Then, after having confessed and owned the sins of his brethren and justified God in His judgment upon them, he mentions the grace which had been manifested towards the people in bringing back the remnant from the captivity. The remnant through His mercy had escaped, and God had given them “a nail in His holy place” (Isaiah 22:23). Like a nail in the wall fixed and immovable, so God had established them in Jerusalem. And after the recital of all these mercies, he brings into the light of God’s presence their sin, their disobedience and ingratitude once more (Ezra 9:10-12).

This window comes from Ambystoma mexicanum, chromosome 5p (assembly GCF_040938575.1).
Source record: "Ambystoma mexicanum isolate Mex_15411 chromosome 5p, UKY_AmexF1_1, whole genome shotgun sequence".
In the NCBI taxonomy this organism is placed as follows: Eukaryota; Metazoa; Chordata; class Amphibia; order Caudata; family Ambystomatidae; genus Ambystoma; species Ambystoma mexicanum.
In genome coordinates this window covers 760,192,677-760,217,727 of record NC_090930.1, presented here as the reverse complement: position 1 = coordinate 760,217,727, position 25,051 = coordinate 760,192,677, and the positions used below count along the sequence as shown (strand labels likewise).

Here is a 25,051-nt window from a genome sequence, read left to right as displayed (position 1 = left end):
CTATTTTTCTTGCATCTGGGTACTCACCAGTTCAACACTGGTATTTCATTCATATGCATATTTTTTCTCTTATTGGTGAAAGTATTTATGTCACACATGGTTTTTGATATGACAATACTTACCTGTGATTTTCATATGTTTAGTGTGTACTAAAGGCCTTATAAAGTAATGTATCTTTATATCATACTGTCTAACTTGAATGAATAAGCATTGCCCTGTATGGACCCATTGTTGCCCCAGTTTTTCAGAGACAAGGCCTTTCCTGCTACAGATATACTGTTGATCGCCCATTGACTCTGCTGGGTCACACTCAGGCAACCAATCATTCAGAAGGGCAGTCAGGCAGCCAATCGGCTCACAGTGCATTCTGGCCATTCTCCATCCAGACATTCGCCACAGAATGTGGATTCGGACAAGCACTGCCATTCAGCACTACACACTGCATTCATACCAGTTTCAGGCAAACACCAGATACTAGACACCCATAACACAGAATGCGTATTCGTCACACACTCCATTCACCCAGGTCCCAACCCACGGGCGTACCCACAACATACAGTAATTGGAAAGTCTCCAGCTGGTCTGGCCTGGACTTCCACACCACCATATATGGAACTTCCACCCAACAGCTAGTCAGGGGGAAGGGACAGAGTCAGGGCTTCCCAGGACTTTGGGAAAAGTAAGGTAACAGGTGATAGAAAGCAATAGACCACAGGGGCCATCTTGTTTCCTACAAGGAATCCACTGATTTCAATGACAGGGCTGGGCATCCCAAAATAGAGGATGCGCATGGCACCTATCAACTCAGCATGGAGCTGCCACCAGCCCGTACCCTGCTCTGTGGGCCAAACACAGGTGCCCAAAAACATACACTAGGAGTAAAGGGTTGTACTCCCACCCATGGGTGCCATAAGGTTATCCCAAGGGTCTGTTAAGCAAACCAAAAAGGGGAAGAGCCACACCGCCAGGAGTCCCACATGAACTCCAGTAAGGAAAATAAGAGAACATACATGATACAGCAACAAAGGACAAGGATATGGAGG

It should also be observed that Ezra does not once pray for forgiveness. Nay, with any intelligence of the mind of God, it was impossible that he should do so. When there is known evil in our hearts or in the assembly, our first responsibility is to judge it, not to pray for forgiveness. Thus, when Joshua lay on his face before the LORD, after the defeat of Israel by the men of Ai, the LORD said, “Get thee up; wherefore liest thou thus upon thy face?” Israel hath sinned,” etc. And yet how often does Satan beguile the LORD’s people, in a time of manifested evil, by suggesting through one or another, Let us pray about it. Confess our sins we surely should, but even then only as seeking grace and strength to deal with the evil, and to separate ourselves from it; for if Ezra lay before the LORD in this chapter owning his people’s guilt, we shall see him in the next energetic in dealing with the sin he had confessed, and resting not until it had been put away. (E. Dennett, Exposition of Ezra.)